A piece of the past from the Herb Barn in Liberty Park

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By Jessica Williams

A weathered barn, its rafters decorated with dried lavender, once stood beyond Spring Mill Road where 146th Street winds toward Ditch Road. Inside, floral wreaths, herbs, paper, candy, molasses cookies and sugar cookies adorned with single center raisins were for sale. Local kids rode their 10-speeds down Six Points Road to 146th Street for those giant cookies, a bottled Coke, or some Candy Buttons and then hopped on the tire swing in the front yard.

The barn was the Herb Barn, the work of Alan and Barbara Brookie White. It attracted busloads of people for fresh herbs, garden tours and basket lunches for more than 35 years after opening in 1969. This one-time destination near the Carmel and Westfield border aimed to provide an escape from the ordinary, and a piece of it can be found in Westfield’s Liberty Park.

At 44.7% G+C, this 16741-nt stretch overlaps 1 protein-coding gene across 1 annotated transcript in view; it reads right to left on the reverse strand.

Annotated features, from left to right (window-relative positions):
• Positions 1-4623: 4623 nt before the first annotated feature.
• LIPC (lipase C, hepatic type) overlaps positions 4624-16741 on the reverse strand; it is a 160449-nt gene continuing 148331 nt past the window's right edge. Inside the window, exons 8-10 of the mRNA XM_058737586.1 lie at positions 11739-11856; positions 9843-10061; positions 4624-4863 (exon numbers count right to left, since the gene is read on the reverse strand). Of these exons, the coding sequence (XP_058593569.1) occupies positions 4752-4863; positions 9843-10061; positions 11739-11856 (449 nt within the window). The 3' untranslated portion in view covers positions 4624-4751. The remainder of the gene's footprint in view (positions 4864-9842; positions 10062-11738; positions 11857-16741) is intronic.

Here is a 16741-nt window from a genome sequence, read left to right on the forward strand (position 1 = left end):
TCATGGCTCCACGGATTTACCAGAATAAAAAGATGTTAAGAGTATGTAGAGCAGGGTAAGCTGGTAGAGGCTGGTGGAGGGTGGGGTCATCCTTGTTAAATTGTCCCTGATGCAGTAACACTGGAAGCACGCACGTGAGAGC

“I think I was born with a love of flowers from an early age,” said Alan, a 1955 Westfield High School graduate, as he sat on his couch in Yountsville, a small town near Crawfordsville.

Alan, whose résumé includes working for Joe Letterman, David Letterman’s father, in his floral shop at 34th Street in Indianapolis, spent his senior year working for local florists. During that time, he met Barbara, another Westfield graduate. They married four years later, rented a small apartment in downtown Carmel and began collecting antiques for it.

Barbara, an artist who would attend the John Herron Art Institute, was born and raised in Carmel, living near 116th Street until her parents bought 90 acres of farmland off 146th Street when she was a high school freshman. It was during Alan and Barbara’s delayed honeymoon, bicycling and “scrimping” their way through Europe “but having a wonderful summer,” they received word that Barbara’s father had died. After her father’s death, Barbara and Alan moved into the farmhouse on a portion of those 90 acres, which at the time consisted of the farmhouse, a small barn and a large barn that would become the Herb Barn.